Unfortunately, some of those conclusions don’t necessarily paint the United States in a positive light. After looking at the facts, one might conclude, for example, that the Boston Tea Party was actually an act of terrorism. Or, maybe, the strained relations between Europeans and native tribes had more to do with the Europeans dismissing them as savages, taking and destroying their resources, and constantly breaking treaties than with the natives acting unreasonably hostile toward white settlers. It’s quite possible that rounding up Japanese Americans, most of whom were United States citizens, and locking them up in interment camps after confiscating their homes and property was a heinous violation of their civil and human rights. One might conclude that detaining 780 people in the aftermath of 9/11 without charge or trial, and then systematically torturing them  over the course of a decade poses a stark contrast to the certain inalienable rights endowed to them by their creator.

Fortunately, the new version of the course re-instills those patriotic American ideals that make our citizens believe that this is the greatest country in the history of the world. Our nation is founded on the ideals of liberty, citizenship, and self-governance. Just don’t get too caught up in that definition of “liberty,” and be careful about that “self-governance” thing if you’re black or female or poor. George Washington, Benjamin Franklin, and Thomas Jefferson are fearless leaders to be revered, and have more than earned their places on our currency. Let’s set aside Washington’s blundering that would have lost the revolutionary war if the French hadn’t conveniently saved the day, Franklin’s inability to keep his hands to himself, and Jefferson’s substantial bi-racial posterity. The Declaration of Independence and the Constitution should be revered as sacred documents, unless you take that bit about being created equal too seriously, or unless the unelected Supreme Court issues a ruling you don’t agree with. We were certainly the determining factors in ending both world wars, and the U.S. is the only country who realized that the cold war could be ended by simply telling Mr. Gorbachev to “tear down this wall.” Let’s conveniently omit the fact that the United States, 70 years later, is still the only country to have actually used a nuclear weapon. Don’t get too caught up in the details. We’re awesome, and we know it.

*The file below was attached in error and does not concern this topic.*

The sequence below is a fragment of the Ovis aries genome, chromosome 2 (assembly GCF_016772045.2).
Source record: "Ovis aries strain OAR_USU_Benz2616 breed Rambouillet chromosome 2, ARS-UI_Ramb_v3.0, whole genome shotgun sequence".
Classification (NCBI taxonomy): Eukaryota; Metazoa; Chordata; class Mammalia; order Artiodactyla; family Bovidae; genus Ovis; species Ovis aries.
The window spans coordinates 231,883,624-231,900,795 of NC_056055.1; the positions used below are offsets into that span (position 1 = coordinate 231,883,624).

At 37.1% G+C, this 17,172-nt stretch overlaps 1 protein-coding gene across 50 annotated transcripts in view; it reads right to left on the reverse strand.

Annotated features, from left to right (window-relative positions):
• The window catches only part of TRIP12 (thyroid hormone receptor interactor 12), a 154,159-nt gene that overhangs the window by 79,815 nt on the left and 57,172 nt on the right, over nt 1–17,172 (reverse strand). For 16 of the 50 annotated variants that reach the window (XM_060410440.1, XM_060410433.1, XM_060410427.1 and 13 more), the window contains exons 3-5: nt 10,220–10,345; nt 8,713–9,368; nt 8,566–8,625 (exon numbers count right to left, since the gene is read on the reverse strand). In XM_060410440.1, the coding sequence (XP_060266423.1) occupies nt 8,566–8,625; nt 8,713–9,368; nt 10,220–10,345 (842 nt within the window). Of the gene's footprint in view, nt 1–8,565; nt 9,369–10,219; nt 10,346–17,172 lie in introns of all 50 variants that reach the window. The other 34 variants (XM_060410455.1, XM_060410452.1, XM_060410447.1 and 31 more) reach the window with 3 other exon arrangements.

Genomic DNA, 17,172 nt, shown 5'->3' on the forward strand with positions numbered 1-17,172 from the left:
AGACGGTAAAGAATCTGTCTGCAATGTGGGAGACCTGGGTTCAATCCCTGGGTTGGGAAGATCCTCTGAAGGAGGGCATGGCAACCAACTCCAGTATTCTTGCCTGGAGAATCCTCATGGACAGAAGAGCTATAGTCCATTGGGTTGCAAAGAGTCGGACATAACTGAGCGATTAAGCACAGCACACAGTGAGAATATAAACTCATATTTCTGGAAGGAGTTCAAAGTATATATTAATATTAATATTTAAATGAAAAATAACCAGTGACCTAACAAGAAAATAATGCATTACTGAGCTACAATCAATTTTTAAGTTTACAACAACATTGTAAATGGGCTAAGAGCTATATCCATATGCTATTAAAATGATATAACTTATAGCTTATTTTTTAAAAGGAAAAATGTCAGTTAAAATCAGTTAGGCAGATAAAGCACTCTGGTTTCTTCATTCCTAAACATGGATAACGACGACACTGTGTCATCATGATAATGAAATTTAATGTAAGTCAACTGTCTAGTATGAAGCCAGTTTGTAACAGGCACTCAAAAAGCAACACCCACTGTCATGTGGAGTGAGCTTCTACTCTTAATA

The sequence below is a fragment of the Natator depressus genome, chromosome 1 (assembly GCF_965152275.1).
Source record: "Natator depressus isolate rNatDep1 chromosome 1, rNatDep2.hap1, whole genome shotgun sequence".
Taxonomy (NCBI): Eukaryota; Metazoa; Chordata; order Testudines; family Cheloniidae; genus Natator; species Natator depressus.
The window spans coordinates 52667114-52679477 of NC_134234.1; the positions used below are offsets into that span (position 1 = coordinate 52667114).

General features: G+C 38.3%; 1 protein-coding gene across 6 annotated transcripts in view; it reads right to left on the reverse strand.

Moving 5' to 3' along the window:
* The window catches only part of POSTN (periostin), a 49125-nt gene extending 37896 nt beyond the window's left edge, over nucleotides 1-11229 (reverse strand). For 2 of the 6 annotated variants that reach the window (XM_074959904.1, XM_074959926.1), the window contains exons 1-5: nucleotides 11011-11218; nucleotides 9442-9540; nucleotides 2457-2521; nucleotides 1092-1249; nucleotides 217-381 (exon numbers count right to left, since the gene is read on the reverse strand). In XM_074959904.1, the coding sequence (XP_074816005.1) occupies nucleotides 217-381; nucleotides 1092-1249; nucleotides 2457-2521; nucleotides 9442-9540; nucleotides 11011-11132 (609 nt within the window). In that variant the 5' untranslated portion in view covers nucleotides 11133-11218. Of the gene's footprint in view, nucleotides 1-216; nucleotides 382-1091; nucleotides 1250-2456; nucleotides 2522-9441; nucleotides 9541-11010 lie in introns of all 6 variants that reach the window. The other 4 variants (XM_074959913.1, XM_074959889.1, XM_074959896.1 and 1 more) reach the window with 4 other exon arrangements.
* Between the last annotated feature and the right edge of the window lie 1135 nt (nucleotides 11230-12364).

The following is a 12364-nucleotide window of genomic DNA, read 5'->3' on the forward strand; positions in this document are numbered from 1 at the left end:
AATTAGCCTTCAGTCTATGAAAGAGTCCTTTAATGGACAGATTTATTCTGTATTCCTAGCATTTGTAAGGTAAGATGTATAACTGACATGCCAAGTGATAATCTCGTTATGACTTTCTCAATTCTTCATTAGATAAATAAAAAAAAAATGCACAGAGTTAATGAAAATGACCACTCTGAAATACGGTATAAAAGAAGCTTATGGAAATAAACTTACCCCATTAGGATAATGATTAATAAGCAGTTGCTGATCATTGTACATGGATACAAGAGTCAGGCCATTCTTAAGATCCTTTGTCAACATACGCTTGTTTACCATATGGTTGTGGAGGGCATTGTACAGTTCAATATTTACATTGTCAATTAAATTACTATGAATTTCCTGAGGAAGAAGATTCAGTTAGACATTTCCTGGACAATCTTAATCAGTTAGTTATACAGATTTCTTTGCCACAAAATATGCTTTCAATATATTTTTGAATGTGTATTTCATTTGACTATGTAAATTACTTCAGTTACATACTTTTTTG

A generation ago, I took this AP American History course. We skipped most of the dates and facts. The textbook spent most of the year in the bottom of my locker. The units focused on essential questions that were primarily answered through the examination of primary sources. We learned to interpret history for ourselves. We learned to assess bias. We learned about different kinds of oral and written accounts, and how to determine why they were created, by whom, and when. One of the units focused on the cause of the civil war. Slavery was a contributing factor. But it wasn’t the only factor, and it probably wasn’t the driving force. Slavery as a human rights issue was certainly not as important as slavery as an economic issue. But we didn’t blindly read an over-processed, committee-driven, negotiated account in a textbook about why there was a civil war. We explored the topic ourselves.

We didn’t cover most of the course. We glossed over almost all of the dates and names. I don’t think the teacher was overly concerned with our exam scores. In fact, we didn’t have any assessments or grading at all, apart from the final exam. We were intrinsically motivated, and the subject was made interesting by the approach taken by the teacher. It was certainly a time before high-stakes accountability.

I scored well enough to earn six college credits and was exempted from taking Western Civilization as a college Freshman. I don’t remember much about the exam, except that in the essay, I argued that affirmative action programs were discriminatory. I’m pretty sure I criticized Lincoln in the same essay.

I love my country. There’s video and photos all over the Internet of me waving flags and singing patriotic songs. I know most of the words to the Pledge of Allegiance (even though I think it’s a really creepy nod to fascism). I sing the words to the Armed Forces Medley and Stars and Stripes Forever every time I hear them. But I think our country can be better. There’s lots of room for improvement. And we don’t get better by ignoring the inconvenient misdeeds of our past.  Our students need to study all of American history, not just the parts that make us look good. They need to draw conclusions, identify and acknowledge misdeeds, and resolve to prevent their leaders from walking down those same paths.

Maybe that’s what the critics are afraid of.